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In May of 2012, the U.S. Preventative Services Task Force (PSTF) triggered a firestorm of debate by recommending against routine prostate-specific antigen (PSA) testing as a screen for prostate cancer. Since then, many medical professionals have taken the political view that this recommendation is an attempt by the government to get between the patient and his doctor, but the truth is that excessive testing causes considerable harm.
PSA screening is used in the United States more than it is any other country. Since its inception, the number of prostate cancer cases detected has increased substantially, resulting in it being the most commonly diagnosed cancer in American men. By discouraging routine screening of asymptomatic men, the aim of the PSTF is to diminish harm caused by over-treatment. While most prostate cancer is relatively slow growing and non-aggressive, elimination of routine testing can allow some cases of aggressive cancer to slip through, thus delaying diagnosis of a serious condition. The individual decision of whether or not to routinely test PSA is a two-edged sword that many men will need to face as they age.
Most doctors routinely include a PSA test with a man’s annual physical. PSA is a blood protein that is produced only by the human prostate gland. When it falls outside a normal range, additional testing and a biopsy often follows. An elevated level may mean that the man has prostate cancer, but there are many other unrelated conditions that can cause a man’s PSA to rise temporarily. But, if any cancer is found, the man is usually doomed to a regimen of aggressive treatment and debilitating side effects, even though the cancer may be insignificant.
Almost every article about prostate cancer begins with a recital of the statistics of the number of deaths it causes. While scary numbers make strong media headlines, what is rarely mentioned are statistics about the number of men found to have low levels of non-aggressive prostate cancer. Often these men are treated aggressively with surgery, radiation, or hormone deprivation therapy, and suffer afterward from treatment side effects that seriously deteriorate their quality of life.
Researchers at the University of Cambridge in the United Kingdom that analyzed data from the Prostate Testing for Cancer and Treatment trial found that only about 10 percent of prostate cancers detected by screening may be aggressive enough to post a danger to a man’s life. The other 90 percent are not likely to ever cause any serious symptoms, and may go unnoticed for decades without ever posing a significant risk.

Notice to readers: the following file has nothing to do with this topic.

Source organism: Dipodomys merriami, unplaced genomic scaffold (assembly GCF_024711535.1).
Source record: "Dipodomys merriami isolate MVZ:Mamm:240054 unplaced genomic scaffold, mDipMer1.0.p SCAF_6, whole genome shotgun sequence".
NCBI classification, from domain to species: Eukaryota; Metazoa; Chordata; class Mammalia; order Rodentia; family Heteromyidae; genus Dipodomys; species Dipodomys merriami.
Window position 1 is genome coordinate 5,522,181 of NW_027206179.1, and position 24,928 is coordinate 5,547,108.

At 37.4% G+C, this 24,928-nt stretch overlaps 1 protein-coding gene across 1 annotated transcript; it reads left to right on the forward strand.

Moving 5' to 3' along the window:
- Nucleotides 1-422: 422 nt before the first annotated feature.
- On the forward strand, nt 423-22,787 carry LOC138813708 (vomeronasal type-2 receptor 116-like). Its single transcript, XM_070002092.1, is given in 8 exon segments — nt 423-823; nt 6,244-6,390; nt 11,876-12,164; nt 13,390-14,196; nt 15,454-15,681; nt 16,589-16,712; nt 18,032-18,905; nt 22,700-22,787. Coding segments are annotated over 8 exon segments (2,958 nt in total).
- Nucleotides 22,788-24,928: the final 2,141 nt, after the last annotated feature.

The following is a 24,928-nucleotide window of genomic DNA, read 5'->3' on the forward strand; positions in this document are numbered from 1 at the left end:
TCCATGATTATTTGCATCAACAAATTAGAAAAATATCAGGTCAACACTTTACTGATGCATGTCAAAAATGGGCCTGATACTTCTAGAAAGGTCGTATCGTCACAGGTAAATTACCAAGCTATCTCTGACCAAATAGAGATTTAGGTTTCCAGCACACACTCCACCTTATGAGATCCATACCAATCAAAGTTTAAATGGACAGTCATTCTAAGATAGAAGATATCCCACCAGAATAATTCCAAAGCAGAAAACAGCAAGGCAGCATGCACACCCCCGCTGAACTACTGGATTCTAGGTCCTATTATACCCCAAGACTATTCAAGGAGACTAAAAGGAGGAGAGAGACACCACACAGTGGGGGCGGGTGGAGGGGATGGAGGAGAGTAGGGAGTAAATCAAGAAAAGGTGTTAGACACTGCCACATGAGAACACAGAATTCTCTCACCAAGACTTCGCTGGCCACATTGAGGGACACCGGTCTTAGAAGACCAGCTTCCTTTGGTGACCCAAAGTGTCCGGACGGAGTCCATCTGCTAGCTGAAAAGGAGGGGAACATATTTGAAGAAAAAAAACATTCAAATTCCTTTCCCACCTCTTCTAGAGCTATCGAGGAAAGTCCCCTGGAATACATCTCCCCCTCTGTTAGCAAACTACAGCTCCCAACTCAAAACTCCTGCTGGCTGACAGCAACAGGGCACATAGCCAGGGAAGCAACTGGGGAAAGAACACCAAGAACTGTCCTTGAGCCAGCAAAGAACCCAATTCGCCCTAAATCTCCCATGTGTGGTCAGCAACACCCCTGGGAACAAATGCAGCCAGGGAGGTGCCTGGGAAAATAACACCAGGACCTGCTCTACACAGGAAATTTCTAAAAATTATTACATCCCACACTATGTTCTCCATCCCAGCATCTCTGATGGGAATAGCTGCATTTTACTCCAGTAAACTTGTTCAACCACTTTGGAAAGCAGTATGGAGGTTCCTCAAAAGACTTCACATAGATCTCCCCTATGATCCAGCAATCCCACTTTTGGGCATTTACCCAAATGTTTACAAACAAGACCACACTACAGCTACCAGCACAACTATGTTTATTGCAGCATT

Thus, the strategy espoused by many clinicians—that early detection is critical for a cure—does not work well for non-aggressive cancers that can lay dormant and symptomless for decades.
The caveat here is that PSA testing is still valuable, providing that both doctors and men—aware of both its value and its limitations—use it intelligently. Before testing, a thorough examination and discussion of the pros and cons should take place between doctor and patient. Many men with prostate cancer have normal PSA levels, and many men with elevated levels do not! Thus, the test is, at best, a very unreliable indicator, and treatment decisions need to be made wisely after gathering more information. Unfortunately, in the U.S. today, an out-of-range PSA value is often the main basis for a urologist to recommend aggressive treatment, much of which may be unnecessary!
Many benign conditions, particularly prostate infections (prostatitis) and enlargement (BPH) can cause an elevated PSA, and higher than normal levels. Depending on the doctor’s approach, this may or may not result in more tests or aggressive treatment. Discussing this in advance gives a man the chance to evaluate his doctor’s thinking, and if needed, find a doctor that is more in line with him. Some doctors are willing to take a “wait and see” approach and retest several times over a few months before making recommendations. Others insist an immediate biopsy is mandatory. While a blood test is rather benign, a prostate biopsy is not!
A high PSA value coupled with an overly aggressive doctor can cause anxiety and result in additional—and unneeded—medical treatment.
All men over fifty should consider the PSA test as one important tool to be used as a basic indicator for monitoring the prostate health, with the knowledge that an abnormal result should only be a warning flag that something may be wrong.
There are many other resources that should be used wisely to determine if an out-of-range PSA value is a real problem and further analysis is needed or not.